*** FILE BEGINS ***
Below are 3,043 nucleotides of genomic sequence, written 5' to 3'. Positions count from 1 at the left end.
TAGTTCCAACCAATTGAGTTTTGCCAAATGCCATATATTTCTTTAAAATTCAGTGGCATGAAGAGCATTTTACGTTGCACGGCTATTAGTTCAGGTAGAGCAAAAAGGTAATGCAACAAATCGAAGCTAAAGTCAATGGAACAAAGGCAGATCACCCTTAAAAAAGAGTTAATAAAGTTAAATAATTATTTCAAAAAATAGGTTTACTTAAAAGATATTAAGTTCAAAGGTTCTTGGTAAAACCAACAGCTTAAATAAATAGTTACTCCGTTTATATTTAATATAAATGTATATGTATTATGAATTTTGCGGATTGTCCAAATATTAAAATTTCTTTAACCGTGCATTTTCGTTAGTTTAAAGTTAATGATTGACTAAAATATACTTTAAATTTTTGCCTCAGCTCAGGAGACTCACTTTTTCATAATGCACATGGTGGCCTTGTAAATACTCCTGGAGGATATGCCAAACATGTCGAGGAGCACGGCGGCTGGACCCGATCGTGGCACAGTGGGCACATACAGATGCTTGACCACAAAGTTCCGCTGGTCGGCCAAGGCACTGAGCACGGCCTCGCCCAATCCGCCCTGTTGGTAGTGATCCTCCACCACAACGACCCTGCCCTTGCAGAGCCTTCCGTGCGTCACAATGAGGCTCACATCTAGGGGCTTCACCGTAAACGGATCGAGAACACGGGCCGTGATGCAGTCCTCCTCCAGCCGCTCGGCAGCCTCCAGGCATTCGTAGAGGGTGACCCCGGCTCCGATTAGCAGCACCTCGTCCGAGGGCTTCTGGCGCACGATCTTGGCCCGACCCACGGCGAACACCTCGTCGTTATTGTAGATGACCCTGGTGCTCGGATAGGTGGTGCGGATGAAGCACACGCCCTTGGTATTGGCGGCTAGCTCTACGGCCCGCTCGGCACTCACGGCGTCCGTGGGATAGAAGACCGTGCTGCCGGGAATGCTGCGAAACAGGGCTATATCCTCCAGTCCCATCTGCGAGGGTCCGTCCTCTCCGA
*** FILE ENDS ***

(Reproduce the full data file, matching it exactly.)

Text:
Below are 3,043 nucleotides of genomic sequence, written 5' to 3'. Positions count from 1 at the left end.
TAGTTCCAACCAATTGAGTTTTGCCAAATGCCATATATTTCTTTAAAATTCAGTGGCATGAAGAGCATTTTACGTTGCACGGCTATTAGTTCAGGTAGAGCAAAAAGGTAATGCAACAAATCGAAGCTAAAGTCAATGGAACAAAGGCAGATCACCCTTAAAAAAGAGTTAATAAAGTTAAATAATTATTTCAAAAAATAGGTTTACTTAAAAGATATTAAGTTCAAAGGTTCTTGGTAAAACCAACAGCTTAAATAAATAGTTACTCCGTTTATATTTAATATAAATGTATATGTATTATGAATTTTGCGGATTGTCCAAATATTAAAATTTCTTTAACCGTGCATTTTCGTTAGTTTAAAGTTAATGATTGACTAAAATATACTTTAAATTTTTGCCTCAGCTCAGGAGACTCACTTTTTCATAATGCACATGGTGGCCTTGTAAATACTCCTGGAGGATATGCCAAACATGTCGAGGAGCACGGCGGCTGGACCCGATCGTGGCACAGTGGGCACATACAGATGCTTGACCACAAAGTTCCGCTGGTCGGCCAAGGCACTGAGCACGGCCTCGCCCAATCCGCCCTGTTGGTAGTGATCCTCCACCACAACGACCCTGCCCTTGCAGAGCCTTCCGTGCGTCACAATGAGGCTCACATCTAGGGGCTTCACCGTAAACGGATCGAGAACACGGGCCGTGATGCAGTCCTCCTCCAGCCGCTCGGCAGCCTCCAGGCATTCGTAGAGGGTGACCCCGGCTCCGATTAGCAGCACCTCGTCCGAGGGCTTCTGGCGCACGATCTTGGCCCGACCCACGGCGAACACCTCGTCGTTATTGTAGATGACCCTGGTGCTCGGATAGGTGGTGCGGATGAAGCACACGCCCTTGGTATTGGCGGCTAGCTCTACGGCCCGCTCGGCACTCACGGCGTCCGTGGGATAGAAGACCGTGCTGCCGGGAATGCTGCGAAACAGGGCTATATCCTCCAGTCCCATCTGCGAGGGTCCGTCCTCTCCGA